How to Recognise Hypovolemic Shock

Hypovolemic shock occurs as a result of fluid loss from the circulatory system. This can be due to:

  • Blood loss from external or internal bleedingFirst aid for shock
  • Fluid loss with burns
  • Fluid loss with severe vomiting and diarrhea

The reduction of the blood/fluid volume in the circulation leads to a fall in pressure in the arteries and arterioles. This triggers a response from the sympathetic nervous system, which releases adrenaline/epinephrine.

This effect causes

  • Pulse to rise
  • Arterioles to constrict
  • Skin pallor and a fast, thready pulse.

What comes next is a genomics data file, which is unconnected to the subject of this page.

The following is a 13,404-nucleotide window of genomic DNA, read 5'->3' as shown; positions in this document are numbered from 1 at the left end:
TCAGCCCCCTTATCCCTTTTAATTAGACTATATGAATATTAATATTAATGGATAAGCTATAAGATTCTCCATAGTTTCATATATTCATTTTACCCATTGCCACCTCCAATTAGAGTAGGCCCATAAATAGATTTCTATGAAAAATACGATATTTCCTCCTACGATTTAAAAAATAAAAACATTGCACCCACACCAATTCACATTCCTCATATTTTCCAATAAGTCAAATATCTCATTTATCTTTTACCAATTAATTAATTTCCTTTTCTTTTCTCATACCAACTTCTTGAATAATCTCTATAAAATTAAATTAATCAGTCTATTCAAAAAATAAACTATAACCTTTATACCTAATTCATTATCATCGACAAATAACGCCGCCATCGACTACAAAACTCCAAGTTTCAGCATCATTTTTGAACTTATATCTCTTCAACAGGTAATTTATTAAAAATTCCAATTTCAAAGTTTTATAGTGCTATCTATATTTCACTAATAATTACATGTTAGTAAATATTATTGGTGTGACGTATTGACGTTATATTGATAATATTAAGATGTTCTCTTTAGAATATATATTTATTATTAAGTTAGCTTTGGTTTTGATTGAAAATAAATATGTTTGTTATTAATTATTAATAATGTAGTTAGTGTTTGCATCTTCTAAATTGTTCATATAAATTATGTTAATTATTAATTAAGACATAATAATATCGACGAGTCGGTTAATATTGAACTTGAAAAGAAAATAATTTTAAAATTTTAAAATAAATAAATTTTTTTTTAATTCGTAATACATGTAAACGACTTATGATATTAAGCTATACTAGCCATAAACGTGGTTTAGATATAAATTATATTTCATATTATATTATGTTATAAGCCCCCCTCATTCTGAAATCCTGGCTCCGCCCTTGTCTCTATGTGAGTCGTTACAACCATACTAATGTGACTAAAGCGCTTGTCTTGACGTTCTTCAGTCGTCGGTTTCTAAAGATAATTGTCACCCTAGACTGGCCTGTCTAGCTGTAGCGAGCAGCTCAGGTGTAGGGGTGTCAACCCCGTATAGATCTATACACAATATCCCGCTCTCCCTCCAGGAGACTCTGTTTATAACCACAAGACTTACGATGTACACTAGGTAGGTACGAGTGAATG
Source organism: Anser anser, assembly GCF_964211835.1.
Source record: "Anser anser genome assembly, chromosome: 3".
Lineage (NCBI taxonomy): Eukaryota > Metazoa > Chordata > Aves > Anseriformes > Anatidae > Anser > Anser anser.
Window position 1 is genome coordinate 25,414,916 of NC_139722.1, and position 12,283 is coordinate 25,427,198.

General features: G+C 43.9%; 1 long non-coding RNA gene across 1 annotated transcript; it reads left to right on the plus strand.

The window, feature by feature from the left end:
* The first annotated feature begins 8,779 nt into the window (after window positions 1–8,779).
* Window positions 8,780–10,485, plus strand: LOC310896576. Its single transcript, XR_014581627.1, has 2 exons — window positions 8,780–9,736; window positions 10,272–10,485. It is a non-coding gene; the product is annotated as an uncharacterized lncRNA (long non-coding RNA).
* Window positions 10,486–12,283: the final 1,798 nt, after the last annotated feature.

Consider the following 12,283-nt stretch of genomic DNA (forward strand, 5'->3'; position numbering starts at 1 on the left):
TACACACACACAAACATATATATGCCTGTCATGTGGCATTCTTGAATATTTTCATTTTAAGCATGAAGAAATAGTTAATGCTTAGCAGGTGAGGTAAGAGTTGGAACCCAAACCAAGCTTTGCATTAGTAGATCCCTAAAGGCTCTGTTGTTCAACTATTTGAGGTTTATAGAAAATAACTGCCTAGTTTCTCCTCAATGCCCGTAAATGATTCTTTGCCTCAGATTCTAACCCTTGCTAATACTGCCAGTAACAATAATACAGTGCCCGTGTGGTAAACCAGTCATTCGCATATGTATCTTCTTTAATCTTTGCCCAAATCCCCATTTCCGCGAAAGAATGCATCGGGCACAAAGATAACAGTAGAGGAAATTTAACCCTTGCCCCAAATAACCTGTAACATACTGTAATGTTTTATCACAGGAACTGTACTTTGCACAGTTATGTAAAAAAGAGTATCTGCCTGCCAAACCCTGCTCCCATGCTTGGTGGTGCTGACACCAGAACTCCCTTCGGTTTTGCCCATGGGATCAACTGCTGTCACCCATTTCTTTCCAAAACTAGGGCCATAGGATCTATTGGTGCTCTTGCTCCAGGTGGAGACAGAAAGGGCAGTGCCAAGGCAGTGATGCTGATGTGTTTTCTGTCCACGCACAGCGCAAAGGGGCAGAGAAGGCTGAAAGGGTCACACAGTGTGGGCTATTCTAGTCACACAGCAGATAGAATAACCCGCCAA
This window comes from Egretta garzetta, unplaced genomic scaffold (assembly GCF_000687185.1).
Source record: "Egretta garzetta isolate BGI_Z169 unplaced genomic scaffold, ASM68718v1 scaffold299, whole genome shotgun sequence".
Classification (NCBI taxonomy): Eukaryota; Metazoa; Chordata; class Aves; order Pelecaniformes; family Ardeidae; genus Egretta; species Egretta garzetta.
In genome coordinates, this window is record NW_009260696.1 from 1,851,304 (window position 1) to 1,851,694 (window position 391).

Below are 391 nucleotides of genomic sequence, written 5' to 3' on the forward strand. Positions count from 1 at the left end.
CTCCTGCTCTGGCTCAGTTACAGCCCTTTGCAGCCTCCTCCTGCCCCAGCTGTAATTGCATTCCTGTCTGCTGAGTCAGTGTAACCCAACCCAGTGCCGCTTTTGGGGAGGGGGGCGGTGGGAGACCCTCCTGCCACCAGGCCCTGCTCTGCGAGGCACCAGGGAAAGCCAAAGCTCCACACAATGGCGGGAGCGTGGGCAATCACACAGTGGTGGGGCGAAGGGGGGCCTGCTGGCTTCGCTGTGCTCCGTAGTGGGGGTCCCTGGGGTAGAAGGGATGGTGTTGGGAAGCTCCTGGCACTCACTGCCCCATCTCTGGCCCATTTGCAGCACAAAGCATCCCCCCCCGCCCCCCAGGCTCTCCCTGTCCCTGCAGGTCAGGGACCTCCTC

• Pain and anxiety exaggerate this response.

Recognition of Hypovolemic shock

Early signs and symptoms of hypovolemic shock are:

  • Skin pallor with cold clamminess – due to constriction of the peripheral blood vessels as a result of adrenaline/epinephrine release.
  • Raised pulse rate – due directly to adrenaline/epinephrine release.
  • At a later stage, reduced pressure in the arteries – due to loss of circulating fluid.
  • Confusion, aggression and drowsiness – due to cerebral hypoxia.
  • Raised respiratory rate – due to hypoxia.
  • General weakness – due to hypoxia.
  • Thirst – due to loss of circulating fluid volume.
  • Low blood pressure – due to loss of circulating fluid volume

John Furst

JOHN FURST is an experienced emergency medical technician and qualified first aid and CPR instructor. John is passionate about first aid and believes everyone should have the skills and confidence to take action in an emergency situation.

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